a gay black woman's discovery of her jewish self

This was written by Sarah Barasch-Hagans, a student at the Reconstructionist Rabbinical College, is a rabbinic intern at T’ruah: The Rabbinic Call for Human Rights for The Jewish Exponent

Why did I go to Ferguson? I went as a rabbinical student, as someone raised in St. Louis and as someone in a multiracial family. But mostly I went because it seemed to be my Jewish duty not to stand by while the blood of my neighbor cried out from the pavement.
Ever since Michael Brown was shot on Aug. 9, and left in the street for four hours and 32 minutes, and ever since the police showed up in riot gear to patrol what was beginning as a peaceful memorial, I have been listening for the time to return and the way to engage. The mourning and subsequent cries for justice have been sustained in Ferguson and spread across the nation.

I have used my social media presence to highlight this story and its broader context. I have donated to local organizations, and been in touch with my rabbi, Susan Talve, who goes to the protests most nights. Many times I started to buy a plane ticket to go back, but stopped, wondering how my presence could help. When the call came from Hands Up United to join in Ferguson October’s Weekend of Resistance Oct. 10-13, the time had come.

I needed to see the situation for myself, in order to confirm my friends’ reports that the media was not telling the entire story. They were not wrong. I did not meet rioters; rather, I met protesters who were thoughtful, engaged, focused and incredibly disciplined. I heard them telling moving and heartbreaking stories and joined in their inspiring chants for justice.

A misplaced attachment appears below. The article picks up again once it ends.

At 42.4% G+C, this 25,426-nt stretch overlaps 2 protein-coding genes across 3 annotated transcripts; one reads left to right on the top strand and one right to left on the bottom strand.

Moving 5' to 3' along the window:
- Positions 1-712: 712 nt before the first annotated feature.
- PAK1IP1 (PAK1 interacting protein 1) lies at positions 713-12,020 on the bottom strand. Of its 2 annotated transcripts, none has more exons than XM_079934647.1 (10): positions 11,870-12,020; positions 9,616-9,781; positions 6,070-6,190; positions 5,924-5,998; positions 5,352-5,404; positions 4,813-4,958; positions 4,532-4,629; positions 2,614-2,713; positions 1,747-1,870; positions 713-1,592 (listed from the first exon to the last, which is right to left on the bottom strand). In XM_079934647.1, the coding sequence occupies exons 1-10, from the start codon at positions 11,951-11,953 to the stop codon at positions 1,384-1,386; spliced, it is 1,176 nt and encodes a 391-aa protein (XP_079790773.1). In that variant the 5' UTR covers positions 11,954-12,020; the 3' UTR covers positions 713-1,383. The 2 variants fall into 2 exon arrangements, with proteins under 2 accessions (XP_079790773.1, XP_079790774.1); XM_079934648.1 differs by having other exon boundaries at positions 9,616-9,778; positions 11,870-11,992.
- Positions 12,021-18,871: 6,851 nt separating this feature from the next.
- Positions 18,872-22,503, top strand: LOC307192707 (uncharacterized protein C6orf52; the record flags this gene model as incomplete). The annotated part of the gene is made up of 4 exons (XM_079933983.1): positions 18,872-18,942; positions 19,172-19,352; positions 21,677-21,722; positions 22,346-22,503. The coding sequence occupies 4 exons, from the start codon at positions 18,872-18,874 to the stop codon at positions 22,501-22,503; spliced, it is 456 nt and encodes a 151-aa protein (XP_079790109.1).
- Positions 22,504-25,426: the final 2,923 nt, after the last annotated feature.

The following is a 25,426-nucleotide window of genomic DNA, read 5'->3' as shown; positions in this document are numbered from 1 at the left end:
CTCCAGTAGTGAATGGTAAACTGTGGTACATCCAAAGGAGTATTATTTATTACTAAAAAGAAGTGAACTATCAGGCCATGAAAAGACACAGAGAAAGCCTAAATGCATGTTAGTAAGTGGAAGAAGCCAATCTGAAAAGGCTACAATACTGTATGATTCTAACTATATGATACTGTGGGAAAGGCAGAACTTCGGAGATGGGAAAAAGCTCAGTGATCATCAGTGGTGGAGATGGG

Read the rest here. 

I moved. To Seattle.

Posted on: October 17, 2014

Space_Needle002That’s right, folks I moved across the country by car with my partner, all of our possessions from Brooklyn to Seattle.

We’ve been here for a little over a week and while we’ve been given suggestions of where to go to meet people, we’re a mighty team of two bravely making our way in a new city.

I only got to spend Rosh Hashanah in NYC, which was amazing. Yom Kippur was in Milwaukee, WI (there’s a story) and unfortunately I had to work during Sukkot and my favorite holiday, Simchat Torah. I’m excited and a bit anxious to be the new girl in shul again, especially in a part of the world that is not quite as brown as the East Coast.

In exciting writing news, I’ll be blogging for RitualWell soon on a variety of topics; everything from my move, navigating a new Jewish community as a Jew of Color (again) and more. Stay tuned! and Shana Tovah!


Mixed Multitudes Mix Up

Posted on: September 9, 2014

Today Tablet posted an article about Commandment Keepers/Hebrew Israelites/”Black Jews”

I read the first paragraph and was instantly upset, again, that another “mainstream, left-leaning” Jewish online journal was doing sloppy reporting.

I’ve written about why this is problematic a lot. Like a lot. Like, really a lot. And here’s the thing. I really don’t care about Hebrew Israelites or their claim to be or not be Jewish. I would, however, like to remind you that they’re not Jewish and that some Hebrew Israelites feel very strongly that white Jews are basically the devil, but that’s another post. I’d also like to remind everyone that whenever liberal, lefty Jewish publications write about white Messianic Jews they generally agree that they’re not Jewish, because they’re not. Jesus is all right by me, but belief in him (as the son of G-d) makes you not a Jew.